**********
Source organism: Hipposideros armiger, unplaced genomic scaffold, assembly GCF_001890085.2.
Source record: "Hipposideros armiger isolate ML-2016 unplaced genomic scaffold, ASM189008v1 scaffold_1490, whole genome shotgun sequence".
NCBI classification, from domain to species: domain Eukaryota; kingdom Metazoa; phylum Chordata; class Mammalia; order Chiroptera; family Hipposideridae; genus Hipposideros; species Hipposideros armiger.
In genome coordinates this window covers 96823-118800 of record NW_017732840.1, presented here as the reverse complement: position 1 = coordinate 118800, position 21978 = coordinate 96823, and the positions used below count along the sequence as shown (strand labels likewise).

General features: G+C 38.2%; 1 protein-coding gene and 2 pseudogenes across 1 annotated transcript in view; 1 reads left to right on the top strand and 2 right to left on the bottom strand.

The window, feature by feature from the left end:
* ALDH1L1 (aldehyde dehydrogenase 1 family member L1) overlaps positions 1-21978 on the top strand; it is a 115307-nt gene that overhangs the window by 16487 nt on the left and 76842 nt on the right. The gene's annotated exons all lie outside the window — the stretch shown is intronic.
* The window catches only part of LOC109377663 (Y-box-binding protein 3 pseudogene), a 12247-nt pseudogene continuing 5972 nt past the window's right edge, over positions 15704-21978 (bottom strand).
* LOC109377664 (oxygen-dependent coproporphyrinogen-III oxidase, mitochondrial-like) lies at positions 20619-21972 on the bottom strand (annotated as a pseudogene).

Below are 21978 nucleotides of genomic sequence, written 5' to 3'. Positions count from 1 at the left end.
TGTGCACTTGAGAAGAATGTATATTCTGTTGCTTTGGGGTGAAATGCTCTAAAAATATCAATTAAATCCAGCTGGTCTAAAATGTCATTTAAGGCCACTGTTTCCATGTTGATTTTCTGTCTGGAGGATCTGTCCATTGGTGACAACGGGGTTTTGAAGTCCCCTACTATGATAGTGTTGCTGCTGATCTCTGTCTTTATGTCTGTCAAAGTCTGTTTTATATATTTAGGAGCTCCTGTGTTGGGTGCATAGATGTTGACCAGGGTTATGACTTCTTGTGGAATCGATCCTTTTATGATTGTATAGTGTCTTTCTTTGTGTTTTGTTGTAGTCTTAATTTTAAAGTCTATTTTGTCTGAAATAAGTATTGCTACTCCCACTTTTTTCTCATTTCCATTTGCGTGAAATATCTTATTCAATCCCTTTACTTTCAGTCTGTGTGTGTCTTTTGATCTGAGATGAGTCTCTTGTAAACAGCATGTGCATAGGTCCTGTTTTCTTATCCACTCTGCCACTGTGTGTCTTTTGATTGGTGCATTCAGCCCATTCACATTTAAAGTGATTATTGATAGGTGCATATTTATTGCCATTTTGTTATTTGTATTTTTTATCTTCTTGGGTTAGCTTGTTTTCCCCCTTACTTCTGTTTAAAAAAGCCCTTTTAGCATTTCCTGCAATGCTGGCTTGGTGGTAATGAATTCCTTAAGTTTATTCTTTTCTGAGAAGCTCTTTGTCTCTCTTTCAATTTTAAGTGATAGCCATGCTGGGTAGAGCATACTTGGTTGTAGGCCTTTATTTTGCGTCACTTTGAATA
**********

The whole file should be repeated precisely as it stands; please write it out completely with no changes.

Source organism: Hipposideros armiger, unplaced genomic scaffold, assembly GCF_001890085.2.
Source record: "Hipposideros armiger isolate ML-2016 unplaced genomic scaffold, ASM189008v1 scaffold_1490, whole genome shotgun sequence".
NCBI classification, from domain to species: domain Eukaryota; kingdom Metazoa; phylum Chordata; class Mammalia; order Chiroptera; family Hipposideridae; genus Hipposideros; species Hipposideros armiger.
In genome coordinates this window covers 96823-118800 of record NW_017732840.1, presented here as the reverse complement: position 1 = coordinate 118800, position 21978 = coordinate 96823, and the positions used below count along the sequence as shown (strand labels likewise).

General features: G+C 38.2%; 1 protein-coding gene and 2 pseudogenes across 1 annotated transcript in view; 1 reads left to right on the top strand and 2 right to left on the bottom strand.

The window, feature by feature from the left end:
* ALDH1L1 (aldehyde dehydrogenase 1 family member L1) overlaps positions 1-21978 on the top strand; it is a 115307-nt gene that overhangs the window by 16487 nt on the left and 76842 nt on the right. The gene's annotated exons all lie outside the window — the stretch shown is intronic.
* The window catches only part of LOC109377663 (Y-box-binding protein 3 pseudogene), a 12247-nt pseudogene continuing 5972 nt past the window's right edge, over positions 15704-21978 (bottom strand).
* LOC109377664 (oxygen-dependent coproporphyrinogen-III oxidase, mitochondrial-like) lies at positions 20619-21972 on the bottom strand (annotated as a pseudogene).

Below are 21978 nucleotides of genomic sequence, written 5' to 3'. Positions count from 1 at the left end.
TGTGCACTTGAGAAGAATGTATATTCTGTTGCTTTGGGGTGAAATGCTCTAAAAATATCAATTAAATCCAGCTGGTCTAAAATGTCATTTAAGGCCACTGTTTCCATGTTGATTTTCTGTCTGGAGGATCTGTCCATTGGTGACAACGGGGTTTTGAAGTCCCCTACTATGATAGTGTTGCTGCTGATCTCTGTCTTTATGTCTGTCAAAGTCTGTTTTATATATTTAGGAGCTCCTGTGTTGGGTGCATAGATGTTGACCAGGGTTATGACTTCTTGTGGAATCGATCCTTTTATGATTGTATAGTGTCTTTCTTTGTGTTTTGTTGTAGTCTTAATTTTAAAGTCTATTTTGTCTGAAATAAGTATTGCTACTCCCACTTTTTTCTCATTTCCATTTGCGTGAAATATCTTATTCAATCCCTTTACTTTCAGTCTGTGTGTGTCTTTTGATCTGAGATGAGTCTCTTGTAAACAGCATGTGCATAGGTCCTGTTTTCTTATCCACTCTGCCACTGTGTGTCTTTTGATTGGTGCATTCAGCCCATTCACATTTAAAGTGATTATTGATAGGTGCATATTTATTGCCATTTTGTTATTTGTATTTTTTATCTTCTTGGGTTAGCTTGTTTTCCCCCTTACTTCTGTTTAAAAAAGCCCTTTTAGCATTTCCTGCAATGCTGGCTTGGTGGTAATGAATTCCTTAAGTTTATTCTTTTCTGAGAAGCTCTTTGTCTCTCTTTCAATTTTAAGTGATAGCCATGCTGGGTAGAGCATACTTGGTTGTAGGCCTTTATTTTGCGTCACTTTGAATA